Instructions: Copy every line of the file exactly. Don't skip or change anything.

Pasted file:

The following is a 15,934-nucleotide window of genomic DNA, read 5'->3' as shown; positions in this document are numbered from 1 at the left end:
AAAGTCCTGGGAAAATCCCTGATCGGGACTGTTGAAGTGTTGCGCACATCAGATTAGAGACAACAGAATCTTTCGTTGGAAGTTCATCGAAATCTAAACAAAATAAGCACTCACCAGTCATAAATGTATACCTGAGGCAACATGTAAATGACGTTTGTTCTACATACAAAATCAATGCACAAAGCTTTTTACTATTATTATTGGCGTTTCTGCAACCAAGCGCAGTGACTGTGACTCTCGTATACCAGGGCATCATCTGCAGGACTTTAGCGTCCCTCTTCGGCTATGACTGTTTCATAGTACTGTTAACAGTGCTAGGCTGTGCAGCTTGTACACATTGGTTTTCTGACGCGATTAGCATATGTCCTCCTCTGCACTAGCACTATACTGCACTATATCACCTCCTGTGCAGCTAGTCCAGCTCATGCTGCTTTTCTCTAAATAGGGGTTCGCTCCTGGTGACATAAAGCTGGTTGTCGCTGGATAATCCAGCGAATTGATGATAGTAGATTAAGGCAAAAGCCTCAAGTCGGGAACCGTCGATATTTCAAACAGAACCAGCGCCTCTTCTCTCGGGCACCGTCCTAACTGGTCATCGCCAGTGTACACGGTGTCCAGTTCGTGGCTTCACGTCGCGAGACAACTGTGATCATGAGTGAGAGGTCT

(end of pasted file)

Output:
The following is a 15,934-nucleotide window of genomic DNA, read 5'->3' as shown; positions in this document are numbered from 1 at the left end:
AAAGTCCTGGGAAAATCCCTGATCGGGACTGTTGAAGTGTTGCGCACATCAGATTAGAGACAACAGAATCTTTCGTTGGAAGTTCATCGAAATCTAAACAAAATAAGCACTCACCAGTCATAAATGTATACCTGAGGCAACATGTAAATGACGTTTGTTCTACATACAAAATCAATGCACAAAGCTTTTTACTATTATTATTGGCGTTTCTGCAACCAAGCGCAGTGACTGTGACTCTCGTATACCAGGGCATCATCTGCAGGACTTTAGCGTCCCTCTTCGGCTATGACTGTTTCATAGTACTGTTAACAGTGCTAGGCTGTGCAGCTTGTACACATTGGTTTTCTGACGCGATTAGCATATGTCCTCCTCTGCACTAGCACTATACTGCACTATATCACCTCCTGTGCAGCTAGTCCAGCTCATGCTGCTTTTCTCTAAATAGGGGTTCGCTCCTGGTGACATAAAGCTGGTTGTCGCTGGATAATCCAGCGAATTGATGATAGTAGATTAAGGCAAAAGCCTCAAGTCGGGAACCGTCGATATTTCAAACAGAACCAGCGCCTCTTCTCTCGGGCACCGTCCTAACTGGTCATCGCCAGTGTACACGGTGTCCAGTTCGTGGCTTCACGTCGCGAGACAACTGTGATCATGAGTGAGAGGTCT